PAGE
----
BOSTON — A judge abused his discretion when he ordered Boston College to release interviews that academic researchers had recorded with former Irish Republic Army members, a school lawyer argued Friday.
In January, U.S. District Court Judge William Young ordered the school to give the U.S. Department of Justice portions of recorded interviews with seven former IRA members so that the agency could hand them over to police in Northern Ireland investigating the IRA’s 1972 killing of a Belfast woman.
The interviews were conducted as part of an oral history project, and participants said they were supposed to be kept secret until their deaths. The researchers who ran the project and conducted the interviews have argued that the participants’ lives could be endangered if their identities are revealed publicly because they could be branded as informants.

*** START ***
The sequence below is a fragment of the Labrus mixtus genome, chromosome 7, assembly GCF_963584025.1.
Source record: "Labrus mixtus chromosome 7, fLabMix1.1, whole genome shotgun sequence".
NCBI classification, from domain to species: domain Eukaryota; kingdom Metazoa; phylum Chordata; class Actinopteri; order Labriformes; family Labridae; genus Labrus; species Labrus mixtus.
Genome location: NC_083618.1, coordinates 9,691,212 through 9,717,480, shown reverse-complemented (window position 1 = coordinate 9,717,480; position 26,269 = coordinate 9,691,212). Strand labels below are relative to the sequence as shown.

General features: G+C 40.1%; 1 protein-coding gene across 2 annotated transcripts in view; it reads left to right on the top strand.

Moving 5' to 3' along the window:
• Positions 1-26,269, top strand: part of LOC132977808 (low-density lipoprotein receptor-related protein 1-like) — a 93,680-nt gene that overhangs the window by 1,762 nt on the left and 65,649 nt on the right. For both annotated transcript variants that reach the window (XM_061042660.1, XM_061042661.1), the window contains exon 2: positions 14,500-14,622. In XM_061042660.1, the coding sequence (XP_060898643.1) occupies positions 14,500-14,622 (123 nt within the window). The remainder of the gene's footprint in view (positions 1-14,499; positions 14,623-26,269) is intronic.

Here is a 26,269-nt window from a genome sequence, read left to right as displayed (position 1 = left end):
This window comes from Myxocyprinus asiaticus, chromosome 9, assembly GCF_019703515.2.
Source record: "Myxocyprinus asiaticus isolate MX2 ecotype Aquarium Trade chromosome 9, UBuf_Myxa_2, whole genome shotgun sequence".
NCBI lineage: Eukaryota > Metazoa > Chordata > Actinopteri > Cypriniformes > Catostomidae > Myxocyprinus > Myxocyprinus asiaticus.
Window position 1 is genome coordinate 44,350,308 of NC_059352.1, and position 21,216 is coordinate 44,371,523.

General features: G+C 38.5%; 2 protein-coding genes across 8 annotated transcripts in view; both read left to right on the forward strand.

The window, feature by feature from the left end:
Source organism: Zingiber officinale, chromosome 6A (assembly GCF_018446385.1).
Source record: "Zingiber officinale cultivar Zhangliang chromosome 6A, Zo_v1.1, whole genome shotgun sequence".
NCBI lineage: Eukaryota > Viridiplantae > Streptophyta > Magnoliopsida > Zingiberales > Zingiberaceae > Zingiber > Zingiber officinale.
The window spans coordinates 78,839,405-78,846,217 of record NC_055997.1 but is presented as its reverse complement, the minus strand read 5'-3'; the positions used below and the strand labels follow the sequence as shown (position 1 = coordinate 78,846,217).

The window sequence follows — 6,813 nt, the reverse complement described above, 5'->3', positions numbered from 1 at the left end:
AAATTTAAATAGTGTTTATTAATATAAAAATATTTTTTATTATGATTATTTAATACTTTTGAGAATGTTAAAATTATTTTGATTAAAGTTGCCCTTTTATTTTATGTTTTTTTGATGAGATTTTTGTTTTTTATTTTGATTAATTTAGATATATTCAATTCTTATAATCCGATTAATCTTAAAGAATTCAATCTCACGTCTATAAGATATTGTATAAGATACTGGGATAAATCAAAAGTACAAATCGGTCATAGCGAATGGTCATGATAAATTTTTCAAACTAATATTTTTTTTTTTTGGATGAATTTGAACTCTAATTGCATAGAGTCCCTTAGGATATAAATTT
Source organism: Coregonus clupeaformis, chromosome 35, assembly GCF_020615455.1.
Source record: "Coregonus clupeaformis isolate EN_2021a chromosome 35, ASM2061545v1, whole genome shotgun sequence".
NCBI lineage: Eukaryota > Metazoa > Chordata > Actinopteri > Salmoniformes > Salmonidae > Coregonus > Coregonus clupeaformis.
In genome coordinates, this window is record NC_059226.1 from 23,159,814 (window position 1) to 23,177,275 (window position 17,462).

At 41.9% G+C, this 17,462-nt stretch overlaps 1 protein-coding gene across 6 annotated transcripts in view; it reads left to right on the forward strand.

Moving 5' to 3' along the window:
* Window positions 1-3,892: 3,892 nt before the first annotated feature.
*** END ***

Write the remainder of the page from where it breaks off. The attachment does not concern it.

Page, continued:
In arguments before a three-judge panel of the 1st U.S. Circuit Court of Appeals on Friday, Jeffrey Swope, an attorney for Boston College, said any interviews turned over must be “directly related” to the subject of a subpoena — the 40-year-old killing of Jean McConville, a mother of 10 whom the IRA suspected was spying for the British.
Young, who reviewed the recordings and made the decision on which interviews should be turned over, applied the wrong standard when making his decision, Swope said. He also said Young, who cited portions of interviews with seven people in his ruling, actually ordered eight interviews to be turned over because one interview was mislabeled.
Assistant U.S. Attorney Randall Kromm argued that Young only had to decide that the interviews had “ordinary relevance” to the subpoena. He said the subpoena was very broad and called for any and all materials related to McConville’s abduction and killing.
The appeals court did not immediately rule.